Sarcophagus of Queen Hatshepsut, recut for her father, Thutmose I

Sarcophagus of Queen Hatshepsut, recut for her father, Thutmose I
Thebes, Valley of the Kings, tomb KV 20, New Kingdom, Dyn. 18, reign of Hatshepsut, 1473-1458 B.C.E.

Red granite, 82 x 87 cm, 2721.6 kg, 225 cm (32 5/16 x 34 1/4 in., 6000 lb., 88 9/16 in.)
Gift of Theodore M. Davis, 1904, MFA #04.278
"This Eighteenth-Dynasty royal sarcophagus is the only one outside of Egypt.* It was the second of three quartzite sarcophagi made for the queen turned pharaoh, Hatshepsut. After she assumed control of the throne, she commissioned a tomb in the Valley of the Kings and ordered this sarcophagus to be made for it. Later, however, Hatshepsut decided to transfer her father's mummy from his tomb to hers, and ordered her coffin to be retrofitted for him. The original inscriptions were altered to reflect the new recipient, Thutmose I. His name was substituted for hers, feminine pronouns changed to masculine, and new inscriptions added. This pious act of filial devotion is commemorated in an inscription on the outer right side of the sarcophagus: "She made it as her monument for her beloved father, the good god, lord of the Two Lands, king of Upper and Lower Egypt Aakheperkara, the son of Re, Thutmose, vindicated." (From museum website)

How did the United States get to be so lucky as to have a pharaoh's sarcophagus? It is because there is another sarcophagus for Thutmose I, this one in the Cairo museum (JE 52344). That one, the apparently "official" one is cartouche-shaped, and was made under Thutmose III's rule.

"Thutmosis I was first buried by Thutmosis II in an unidentified tomb. Later, during Hatshepsut's reign, his body was re-buried in tomb KV 20 of Hatshepsut. It is noteworthy that for this second burial Hatshepsut altered her own sarcophagus for her father and ordered a new one to be cut for herself. A few years later, Thutmosis III decided to remove Thutmosis I from KV 20 and to bury him in a new tomb, KV 38, with a new sarcophagus, a new coffin, a new canopic chest and, apparently, non-royal canopic jars by adding uraei to the stoppers, as in KV 55.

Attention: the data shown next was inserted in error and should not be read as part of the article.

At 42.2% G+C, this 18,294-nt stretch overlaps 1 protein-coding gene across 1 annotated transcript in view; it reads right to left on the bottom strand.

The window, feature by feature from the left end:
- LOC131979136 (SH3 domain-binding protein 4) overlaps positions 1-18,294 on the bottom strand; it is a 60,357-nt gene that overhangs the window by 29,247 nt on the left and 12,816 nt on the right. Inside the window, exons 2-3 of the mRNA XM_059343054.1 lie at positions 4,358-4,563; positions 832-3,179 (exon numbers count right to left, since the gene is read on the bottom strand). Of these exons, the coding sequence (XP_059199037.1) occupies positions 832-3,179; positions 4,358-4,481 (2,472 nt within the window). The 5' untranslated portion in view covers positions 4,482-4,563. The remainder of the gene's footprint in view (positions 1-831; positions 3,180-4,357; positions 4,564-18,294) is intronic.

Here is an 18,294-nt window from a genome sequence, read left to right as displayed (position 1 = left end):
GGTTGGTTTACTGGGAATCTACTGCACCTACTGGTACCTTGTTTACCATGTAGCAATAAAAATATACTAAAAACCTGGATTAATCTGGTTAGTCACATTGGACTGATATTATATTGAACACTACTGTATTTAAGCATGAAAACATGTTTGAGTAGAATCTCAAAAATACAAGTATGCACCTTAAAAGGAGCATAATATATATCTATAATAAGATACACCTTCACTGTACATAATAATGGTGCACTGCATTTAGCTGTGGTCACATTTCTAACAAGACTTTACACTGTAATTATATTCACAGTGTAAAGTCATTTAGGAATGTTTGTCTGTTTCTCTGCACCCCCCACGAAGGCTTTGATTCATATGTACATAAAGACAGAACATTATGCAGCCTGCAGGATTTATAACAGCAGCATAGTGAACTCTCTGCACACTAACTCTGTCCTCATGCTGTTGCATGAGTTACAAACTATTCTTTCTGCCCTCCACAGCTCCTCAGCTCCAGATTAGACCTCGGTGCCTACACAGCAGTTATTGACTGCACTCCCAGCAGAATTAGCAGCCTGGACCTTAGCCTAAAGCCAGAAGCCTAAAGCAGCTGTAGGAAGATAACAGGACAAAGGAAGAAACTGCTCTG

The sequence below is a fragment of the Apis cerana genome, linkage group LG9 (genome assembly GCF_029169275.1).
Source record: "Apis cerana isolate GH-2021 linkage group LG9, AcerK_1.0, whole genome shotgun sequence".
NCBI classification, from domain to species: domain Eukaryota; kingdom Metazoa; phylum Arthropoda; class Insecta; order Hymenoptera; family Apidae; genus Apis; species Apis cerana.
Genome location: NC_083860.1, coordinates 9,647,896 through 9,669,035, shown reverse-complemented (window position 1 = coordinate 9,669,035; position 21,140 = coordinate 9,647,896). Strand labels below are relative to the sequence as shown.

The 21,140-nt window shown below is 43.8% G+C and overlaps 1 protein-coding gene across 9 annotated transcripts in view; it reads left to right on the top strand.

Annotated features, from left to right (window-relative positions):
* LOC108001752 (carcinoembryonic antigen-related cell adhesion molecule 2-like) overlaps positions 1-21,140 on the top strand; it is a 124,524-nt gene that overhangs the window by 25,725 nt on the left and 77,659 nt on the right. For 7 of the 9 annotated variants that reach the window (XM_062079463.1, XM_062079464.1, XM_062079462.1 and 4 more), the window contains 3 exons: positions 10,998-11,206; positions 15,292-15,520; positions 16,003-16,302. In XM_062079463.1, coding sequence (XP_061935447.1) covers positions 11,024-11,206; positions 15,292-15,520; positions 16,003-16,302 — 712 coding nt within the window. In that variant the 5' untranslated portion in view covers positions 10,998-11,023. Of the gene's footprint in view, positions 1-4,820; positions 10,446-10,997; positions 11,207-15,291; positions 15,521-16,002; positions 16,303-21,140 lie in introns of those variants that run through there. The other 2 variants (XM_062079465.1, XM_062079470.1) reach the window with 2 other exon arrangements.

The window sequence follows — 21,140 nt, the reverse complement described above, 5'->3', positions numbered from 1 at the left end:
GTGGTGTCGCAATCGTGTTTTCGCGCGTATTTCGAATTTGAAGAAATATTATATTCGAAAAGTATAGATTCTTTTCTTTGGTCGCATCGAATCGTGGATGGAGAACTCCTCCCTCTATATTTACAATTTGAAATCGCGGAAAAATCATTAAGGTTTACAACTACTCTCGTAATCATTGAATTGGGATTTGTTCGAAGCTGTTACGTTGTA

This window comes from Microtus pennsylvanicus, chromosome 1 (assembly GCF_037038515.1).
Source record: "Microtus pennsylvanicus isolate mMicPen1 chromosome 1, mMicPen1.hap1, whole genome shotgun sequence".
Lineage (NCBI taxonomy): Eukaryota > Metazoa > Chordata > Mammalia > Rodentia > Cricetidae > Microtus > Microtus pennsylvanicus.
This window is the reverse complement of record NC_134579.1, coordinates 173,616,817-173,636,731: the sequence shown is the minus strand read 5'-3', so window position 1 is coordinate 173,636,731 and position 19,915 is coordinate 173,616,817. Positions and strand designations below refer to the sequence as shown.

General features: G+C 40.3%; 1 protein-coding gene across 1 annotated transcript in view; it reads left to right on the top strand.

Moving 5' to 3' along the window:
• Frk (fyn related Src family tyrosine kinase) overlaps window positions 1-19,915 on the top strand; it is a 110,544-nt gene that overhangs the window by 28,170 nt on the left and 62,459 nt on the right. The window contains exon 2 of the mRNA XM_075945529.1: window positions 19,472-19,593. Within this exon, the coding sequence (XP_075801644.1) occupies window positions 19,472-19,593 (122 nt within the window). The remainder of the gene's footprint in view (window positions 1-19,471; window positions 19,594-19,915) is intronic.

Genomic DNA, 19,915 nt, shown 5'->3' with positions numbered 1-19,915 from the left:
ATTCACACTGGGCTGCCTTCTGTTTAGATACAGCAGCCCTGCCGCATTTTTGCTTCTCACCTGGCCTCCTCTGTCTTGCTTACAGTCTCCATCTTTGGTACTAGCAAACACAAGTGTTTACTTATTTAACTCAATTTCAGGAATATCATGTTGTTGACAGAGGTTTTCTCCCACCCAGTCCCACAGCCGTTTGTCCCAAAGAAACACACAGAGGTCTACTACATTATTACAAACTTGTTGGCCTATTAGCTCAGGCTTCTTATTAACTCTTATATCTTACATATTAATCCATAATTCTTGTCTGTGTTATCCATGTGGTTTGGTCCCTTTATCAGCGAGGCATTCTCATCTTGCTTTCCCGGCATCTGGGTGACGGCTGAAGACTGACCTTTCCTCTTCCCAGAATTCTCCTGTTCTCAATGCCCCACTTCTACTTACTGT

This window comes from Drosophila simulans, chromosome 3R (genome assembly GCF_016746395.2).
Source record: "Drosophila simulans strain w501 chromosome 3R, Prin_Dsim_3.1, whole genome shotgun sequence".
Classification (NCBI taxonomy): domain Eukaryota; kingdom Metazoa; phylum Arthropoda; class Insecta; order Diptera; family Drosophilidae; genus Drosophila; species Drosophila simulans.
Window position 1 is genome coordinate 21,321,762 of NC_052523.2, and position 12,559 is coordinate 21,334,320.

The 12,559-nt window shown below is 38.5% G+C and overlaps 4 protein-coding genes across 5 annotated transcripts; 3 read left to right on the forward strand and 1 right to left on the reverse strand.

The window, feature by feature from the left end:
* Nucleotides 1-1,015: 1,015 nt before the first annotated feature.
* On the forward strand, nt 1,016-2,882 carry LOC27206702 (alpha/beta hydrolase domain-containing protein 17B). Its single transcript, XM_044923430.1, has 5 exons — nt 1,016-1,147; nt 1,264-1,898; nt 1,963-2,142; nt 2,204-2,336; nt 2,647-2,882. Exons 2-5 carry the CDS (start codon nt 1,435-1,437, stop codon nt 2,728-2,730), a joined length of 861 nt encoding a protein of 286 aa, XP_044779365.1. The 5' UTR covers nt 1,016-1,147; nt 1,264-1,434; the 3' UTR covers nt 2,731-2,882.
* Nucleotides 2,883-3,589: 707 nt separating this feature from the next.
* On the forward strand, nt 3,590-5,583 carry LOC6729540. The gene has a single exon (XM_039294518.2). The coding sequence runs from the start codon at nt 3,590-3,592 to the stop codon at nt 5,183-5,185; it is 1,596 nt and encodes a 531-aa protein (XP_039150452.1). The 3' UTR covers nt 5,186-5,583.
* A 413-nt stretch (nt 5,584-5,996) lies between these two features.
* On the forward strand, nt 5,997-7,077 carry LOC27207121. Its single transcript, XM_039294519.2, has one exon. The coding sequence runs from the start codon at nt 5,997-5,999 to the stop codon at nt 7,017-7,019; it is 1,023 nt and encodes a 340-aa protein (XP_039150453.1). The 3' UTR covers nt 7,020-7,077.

"The motivation to remove this mummy is obvious: It was to strengthen the legitimacy of the ruling king by acting as Horus acted for Osiris. For Hatshepsut, it was a good way to legitimate her claim to the throne and for Thutmosis III it was an opportunity to annul the legitimacy of Hatshepsut and to assert his own rights." (Marc Garbolde, "Under a Deep Blue Starry Sky", Causing His Name to Live: Studies in Egyptian Epigraphy and History in Memory of William J. Murnane, edited by Peter James Brand and Louise Cooper (Brill 2009), page 114)

Thus, we are lucky to have this "cast-off"!

*(Actually, this isn't the only sarcophagus outside of Egypt. There are two others. "The other two belong to Seti I (made of alabaster; in Sir John Soane's Museum, London) and Ramesses III (made of red granite; lid in the Fitzwilliam Museum, Cambridge, box in the Louvre Museum, Paris." (Footnote in "New Light on the Recarved Sarcophagus of Hatshepsut and Thutmose I in the Museum of Fine Arts, Boston", by Peter Der Manuelian and Christian E. Loeben)

"Aa-kheper-ka-ra", "great coming into being of the 'ka' of Ra"
Photos ©Joan Ann Lansberry, 2014

I explored the carvings on the inside, as well as the outside. The eyes cut on the outside were also cut on the inside, in the exact cooresponding place! In this way, the soul of its inhabitant could look out to see:

Outer first, then inner...

Similarly, the engravings of the deities are also matched. Anpu on the outside and Anpu on the inside allow the powers of the Netjer to more easily pass through to the occupant:


The side, showing the goddess Nephthys, (Nebthet)

The lid of the sarcophagus, showing the goddess Nut, MFA #04.278.2

Grayscale Thutmose I...

Photos ©Joan Ann Lansberry, 2014